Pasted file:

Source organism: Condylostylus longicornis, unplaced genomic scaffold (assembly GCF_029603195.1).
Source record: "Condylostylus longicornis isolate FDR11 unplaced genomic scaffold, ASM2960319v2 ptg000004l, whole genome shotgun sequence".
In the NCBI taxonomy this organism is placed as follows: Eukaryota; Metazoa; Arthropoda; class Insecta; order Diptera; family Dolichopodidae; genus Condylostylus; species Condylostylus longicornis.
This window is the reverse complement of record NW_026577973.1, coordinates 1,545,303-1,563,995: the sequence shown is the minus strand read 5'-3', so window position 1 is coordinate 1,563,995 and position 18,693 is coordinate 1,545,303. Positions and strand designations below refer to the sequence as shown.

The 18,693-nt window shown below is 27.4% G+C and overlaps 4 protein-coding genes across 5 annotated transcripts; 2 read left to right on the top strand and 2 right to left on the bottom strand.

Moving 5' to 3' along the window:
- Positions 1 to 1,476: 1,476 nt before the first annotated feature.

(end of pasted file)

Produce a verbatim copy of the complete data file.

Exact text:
Source organism: Condylostylus longicornis, unplaced genomic scaffold (assembly GCF_029603195.1).
Source record: "Condylostylus longicornis isolate FDR11 unplaced genomic scaffold, ASM2960319v2 ptg000004l, whole genome shotgun sequence".
In the NCBI taxonomy this organism is placed as follows: Eukaryota; Metazoa; Arthropoda; class Insecta; order Diptera; family Dolichopodidae; genus Condylostylus; species Condylostylus longicornis.
This window is the reverse complement of record NW_026577973.1, coordinates 1,545,303-1,563,995: the sequence shown is the minus strand read 5'-3', so window position 1 is coordinate 1,563,995 and position 18,693 is coordinate 1,545,303. Positions and strand designations below refer to the sequence as shown.

The 18,693-nt window shown below is 27.4% G+C and overlaps 4 protein-coding genes across 5 annotated transcripts; 2 read left to right on the top strand and 2 right to left on the bottom strand.

Moving 5' to 3' along the window:
- Positions 1 to 1,476: 1,476 nt before the first annotated feature.